Voice/Vision Holocaust Survivor Oral History Archive

Helen Stransky - January 31, 2008

Relationship with Brother

When I went back to, to--when I went to visit him in Canada, he did not want any part of the Judaism. He was afraid for his children that they would be um, considered--that if anti-Semitism broke out in America, his children would suffer. Um, and when I went to visit him for the first few years when the children were young, I was the visitor from Amsterdam and I didn't hardly know anything about Amsterdam except the airport. But, uh...

How did he uh, discuss that with the children I mean, this person from Amsterdam. How did he bring that up?

Well, um, they just said that--eventually, that was the first ten, fifteen years. After that I got fed up with the whole thing and uh, got up some courage and brought books of Israel with me on a visit to show to the children and said, "This is where I live."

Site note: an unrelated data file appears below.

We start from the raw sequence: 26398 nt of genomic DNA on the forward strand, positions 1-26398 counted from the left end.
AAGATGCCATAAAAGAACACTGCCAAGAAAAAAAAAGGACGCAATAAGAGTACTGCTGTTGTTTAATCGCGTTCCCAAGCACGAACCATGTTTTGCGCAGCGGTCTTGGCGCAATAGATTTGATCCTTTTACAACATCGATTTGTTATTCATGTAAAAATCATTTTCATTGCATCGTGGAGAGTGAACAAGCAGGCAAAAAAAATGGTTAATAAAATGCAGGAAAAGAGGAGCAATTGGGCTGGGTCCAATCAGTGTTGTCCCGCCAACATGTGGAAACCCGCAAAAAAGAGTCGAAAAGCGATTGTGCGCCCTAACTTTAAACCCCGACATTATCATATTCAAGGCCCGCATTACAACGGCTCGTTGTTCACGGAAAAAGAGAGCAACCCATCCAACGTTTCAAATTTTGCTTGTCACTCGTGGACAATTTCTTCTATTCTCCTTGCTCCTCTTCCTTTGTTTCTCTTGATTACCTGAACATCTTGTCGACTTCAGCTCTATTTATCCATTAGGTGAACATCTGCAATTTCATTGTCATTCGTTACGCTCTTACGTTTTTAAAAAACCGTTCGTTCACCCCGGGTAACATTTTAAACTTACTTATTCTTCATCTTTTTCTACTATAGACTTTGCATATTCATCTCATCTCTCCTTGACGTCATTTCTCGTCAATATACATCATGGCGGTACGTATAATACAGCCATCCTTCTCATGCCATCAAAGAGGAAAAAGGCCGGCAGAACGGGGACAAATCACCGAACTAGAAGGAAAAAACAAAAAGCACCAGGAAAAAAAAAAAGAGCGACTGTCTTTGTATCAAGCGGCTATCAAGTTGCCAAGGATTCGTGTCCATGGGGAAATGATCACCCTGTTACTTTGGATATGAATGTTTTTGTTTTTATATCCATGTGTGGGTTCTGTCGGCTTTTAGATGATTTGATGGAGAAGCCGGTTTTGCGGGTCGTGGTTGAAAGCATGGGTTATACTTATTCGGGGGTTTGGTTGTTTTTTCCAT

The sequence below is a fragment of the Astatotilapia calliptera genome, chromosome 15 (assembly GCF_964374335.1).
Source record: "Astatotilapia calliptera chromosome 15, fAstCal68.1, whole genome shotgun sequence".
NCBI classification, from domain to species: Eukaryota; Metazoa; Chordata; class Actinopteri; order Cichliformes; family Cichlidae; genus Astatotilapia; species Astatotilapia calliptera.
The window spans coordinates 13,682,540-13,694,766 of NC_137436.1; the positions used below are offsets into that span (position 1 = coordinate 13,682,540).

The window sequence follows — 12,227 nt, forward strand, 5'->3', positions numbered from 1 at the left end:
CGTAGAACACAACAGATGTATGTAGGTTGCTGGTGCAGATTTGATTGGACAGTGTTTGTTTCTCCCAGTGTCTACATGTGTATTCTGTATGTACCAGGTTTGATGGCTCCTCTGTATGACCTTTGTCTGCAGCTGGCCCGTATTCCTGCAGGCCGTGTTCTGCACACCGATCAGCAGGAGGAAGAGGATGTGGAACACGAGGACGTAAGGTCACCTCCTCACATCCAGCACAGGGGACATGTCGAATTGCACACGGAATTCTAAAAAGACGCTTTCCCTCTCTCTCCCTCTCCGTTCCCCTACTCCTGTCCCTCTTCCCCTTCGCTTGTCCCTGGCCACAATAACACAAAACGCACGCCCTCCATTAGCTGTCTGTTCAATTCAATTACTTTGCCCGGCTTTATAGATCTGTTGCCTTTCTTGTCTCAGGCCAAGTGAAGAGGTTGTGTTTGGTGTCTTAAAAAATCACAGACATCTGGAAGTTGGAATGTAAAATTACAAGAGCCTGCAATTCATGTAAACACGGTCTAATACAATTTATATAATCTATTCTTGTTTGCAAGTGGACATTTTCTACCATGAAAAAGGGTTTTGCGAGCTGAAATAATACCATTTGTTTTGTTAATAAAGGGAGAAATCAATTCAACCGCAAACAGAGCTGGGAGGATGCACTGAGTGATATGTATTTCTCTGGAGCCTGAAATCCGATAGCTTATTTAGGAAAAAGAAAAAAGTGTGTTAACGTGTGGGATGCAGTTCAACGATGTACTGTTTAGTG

And how did they take it?

Well, they were curious but they, I don't know, they, they didn't seem to um, they, they just accepted it without knowing too much.

Did he also accept it?

My brother?


He told me not to say anything about the kids being--about the background but that came out despite things um, when the oldest son got married. Uh, the came to me--the two eldest came to me one at a time when I was on a visit and they asked about the background and since they were twenty one I felt it was just to tell them and I did, the youngest one I didn't. And my sister in law was very angry about it. She wasn't Jewish and I guess the kids would not be considered being Jewish because their mother wasn't. Um...

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